He left every ounce of his flesh in candy for us to eat,
Left the weight of his lover, gobbled by AIDS, the weight
Of the two of them huddled and crying on a couch.
How strange that beauty comes to the sorrowful
When they most need it, when it least avails them.
He draped strings of muted lights from a ceiling,
Called them Leaves of Grass. He understood Whitman
Better than whole universities of scholars
And sleeps chest to chest with him on a bed of stars.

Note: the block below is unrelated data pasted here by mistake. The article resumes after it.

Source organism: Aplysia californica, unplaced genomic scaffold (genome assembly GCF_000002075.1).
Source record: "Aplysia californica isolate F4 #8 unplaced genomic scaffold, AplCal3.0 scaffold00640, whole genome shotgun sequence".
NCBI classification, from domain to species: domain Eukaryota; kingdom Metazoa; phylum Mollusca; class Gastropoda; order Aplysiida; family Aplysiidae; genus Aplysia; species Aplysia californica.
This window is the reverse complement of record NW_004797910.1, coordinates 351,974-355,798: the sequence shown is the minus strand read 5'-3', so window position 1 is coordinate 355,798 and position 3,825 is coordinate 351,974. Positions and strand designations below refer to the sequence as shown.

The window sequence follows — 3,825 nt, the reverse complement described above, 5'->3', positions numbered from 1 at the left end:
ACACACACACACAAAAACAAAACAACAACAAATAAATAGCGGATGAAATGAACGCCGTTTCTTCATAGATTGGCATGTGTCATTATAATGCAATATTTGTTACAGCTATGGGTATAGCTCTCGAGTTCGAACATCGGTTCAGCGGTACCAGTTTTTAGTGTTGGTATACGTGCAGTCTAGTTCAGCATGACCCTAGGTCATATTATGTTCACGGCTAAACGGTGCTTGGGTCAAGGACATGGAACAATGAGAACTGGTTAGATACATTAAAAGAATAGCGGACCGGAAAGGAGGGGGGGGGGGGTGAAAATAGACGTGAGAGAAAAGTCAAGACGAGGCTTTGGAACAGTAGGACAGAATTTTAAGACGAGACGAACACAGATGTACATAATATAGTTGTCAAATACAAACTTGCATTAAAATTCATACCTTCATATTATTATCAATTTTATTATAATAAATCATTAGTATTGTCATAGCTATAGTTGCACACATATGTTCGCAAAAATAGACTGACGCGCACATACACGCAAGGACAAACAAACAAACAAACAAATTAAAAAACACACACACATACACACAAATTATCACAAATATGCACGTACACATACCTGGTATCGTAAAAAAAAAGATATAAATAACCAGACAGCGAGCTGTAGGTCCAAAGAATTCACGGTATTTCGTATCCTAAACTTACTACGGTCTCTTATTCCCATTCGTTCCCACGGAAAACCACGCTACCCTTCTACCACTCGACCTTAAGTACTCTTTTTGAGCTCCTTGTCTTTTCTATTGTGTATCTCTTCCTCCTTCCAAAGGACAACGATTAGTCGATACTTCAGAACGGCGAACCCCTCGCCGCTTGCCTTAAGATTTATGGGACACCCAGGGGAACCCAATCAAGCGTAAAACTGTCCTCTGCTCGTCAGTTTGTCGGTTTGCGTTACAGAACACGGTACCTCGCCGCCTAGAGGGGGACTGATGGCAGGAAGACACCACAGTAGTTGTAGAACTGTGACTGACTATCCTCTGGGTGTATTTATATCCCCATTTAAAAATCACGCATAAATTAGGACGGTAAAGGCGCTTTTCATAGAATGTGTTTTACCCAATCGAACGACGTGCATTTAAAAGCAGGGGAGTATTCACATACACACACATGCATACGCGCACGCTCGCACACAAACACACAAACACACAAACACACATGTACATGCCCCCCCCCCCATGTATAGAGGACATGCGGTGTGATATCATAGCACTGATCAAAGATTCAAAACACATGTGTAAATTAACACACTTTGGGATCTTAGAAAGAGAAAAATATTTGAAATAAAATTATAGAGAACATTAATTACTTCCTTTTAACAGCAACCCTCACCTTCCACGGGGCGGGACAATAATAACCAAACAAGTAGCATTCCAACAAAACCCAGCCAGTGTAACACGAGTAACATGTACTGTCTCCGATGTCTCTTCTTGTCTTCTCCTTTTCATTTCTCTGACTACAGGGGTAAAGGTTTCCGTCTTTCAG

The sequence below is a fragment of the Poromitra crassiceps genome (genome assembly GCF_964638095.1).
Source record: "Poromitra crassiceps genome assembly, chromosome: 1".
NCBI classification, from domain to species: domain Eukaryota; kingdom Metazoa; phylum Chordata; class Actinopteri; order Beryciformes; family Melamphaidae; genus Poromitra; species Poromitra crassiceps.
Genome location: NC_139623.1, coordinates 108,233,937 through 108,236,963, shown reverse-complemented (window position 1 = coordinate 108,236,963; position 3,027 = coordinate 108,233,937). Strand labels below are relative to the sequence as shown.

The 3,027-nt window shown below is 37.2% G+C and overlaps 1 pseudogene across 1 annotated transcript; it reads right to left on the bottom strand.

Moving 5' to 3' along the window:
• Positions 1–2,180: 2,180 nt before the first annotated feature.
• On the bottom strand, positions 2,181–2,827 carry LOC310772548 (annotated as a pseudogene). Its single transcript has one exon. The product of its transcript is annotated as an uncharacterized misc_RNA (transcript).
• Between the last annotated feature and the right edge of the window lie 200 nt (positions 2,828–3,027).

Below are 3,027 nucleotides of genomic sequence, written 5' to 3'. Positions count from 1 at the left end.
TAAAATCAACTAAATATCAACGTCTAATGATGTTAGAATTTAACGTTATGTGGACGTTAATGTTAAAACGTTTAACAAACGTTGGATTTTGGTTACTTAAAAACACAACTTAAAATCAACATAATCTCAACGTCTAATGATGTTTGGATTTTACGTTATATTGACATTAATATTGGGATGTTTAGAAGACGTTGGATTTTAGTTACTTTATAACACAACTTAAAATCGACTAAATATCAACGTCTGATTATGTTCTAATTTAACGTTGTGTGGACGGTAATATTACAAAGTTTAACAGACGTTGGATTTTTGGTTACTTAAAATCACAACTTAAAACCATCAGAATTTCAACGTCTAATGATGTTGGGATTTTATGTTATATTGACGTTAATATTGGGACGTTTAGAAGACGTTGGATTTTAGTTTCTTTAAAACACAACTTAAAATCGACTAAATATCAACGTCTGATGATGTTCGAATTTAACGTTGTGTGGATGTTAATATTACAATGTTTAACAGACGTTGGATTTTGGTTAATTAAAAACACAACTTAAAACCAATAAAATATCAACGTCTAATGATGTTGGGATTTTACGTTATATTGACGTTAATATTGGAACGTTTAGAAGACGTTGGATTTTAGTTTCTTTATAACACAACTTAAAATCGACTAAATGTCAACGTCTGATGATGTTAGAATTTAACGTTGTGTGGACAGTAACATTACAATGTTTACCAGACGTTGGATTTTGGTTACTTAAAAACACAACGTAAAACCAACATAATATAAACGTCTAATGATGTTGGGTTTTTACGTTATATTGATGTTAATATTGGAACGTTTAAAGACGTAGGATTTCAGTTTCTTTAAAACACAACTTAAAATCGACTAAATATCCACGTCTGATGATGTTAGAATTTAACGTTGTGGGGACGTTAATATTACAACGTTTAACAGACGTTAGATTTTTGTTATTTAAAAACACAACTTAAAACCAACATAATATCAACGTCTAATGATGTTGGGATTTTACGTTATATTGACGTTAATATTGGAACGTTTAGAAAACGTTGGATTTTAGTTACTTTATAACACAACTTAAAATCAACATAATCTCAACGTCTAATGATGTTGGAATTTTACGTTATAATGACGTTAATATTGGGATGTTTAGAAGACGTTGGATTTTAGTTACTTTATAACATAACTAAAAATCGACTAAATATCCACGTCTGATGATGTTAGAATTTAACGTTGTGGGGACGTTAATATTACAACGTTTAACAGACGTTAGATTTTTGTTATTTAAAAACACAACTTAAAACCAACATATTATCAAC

He stacked black-and-white posters of clouds,
Wanting us to take one for ourselves,
Like peeling back the museum roof to expose
The endless possibilities of the heavens.
He worked with nothing you couldn’t buy at Rite-Aid.
Cheap, disposable gifts the dying give the dying.
Candy melts to nothingness, humming tungsten breaks,
The poster is lost in an attic of cardboard boxes,
And over the world’s body the clouds go, nevertheless.
For Jonathan VanDyke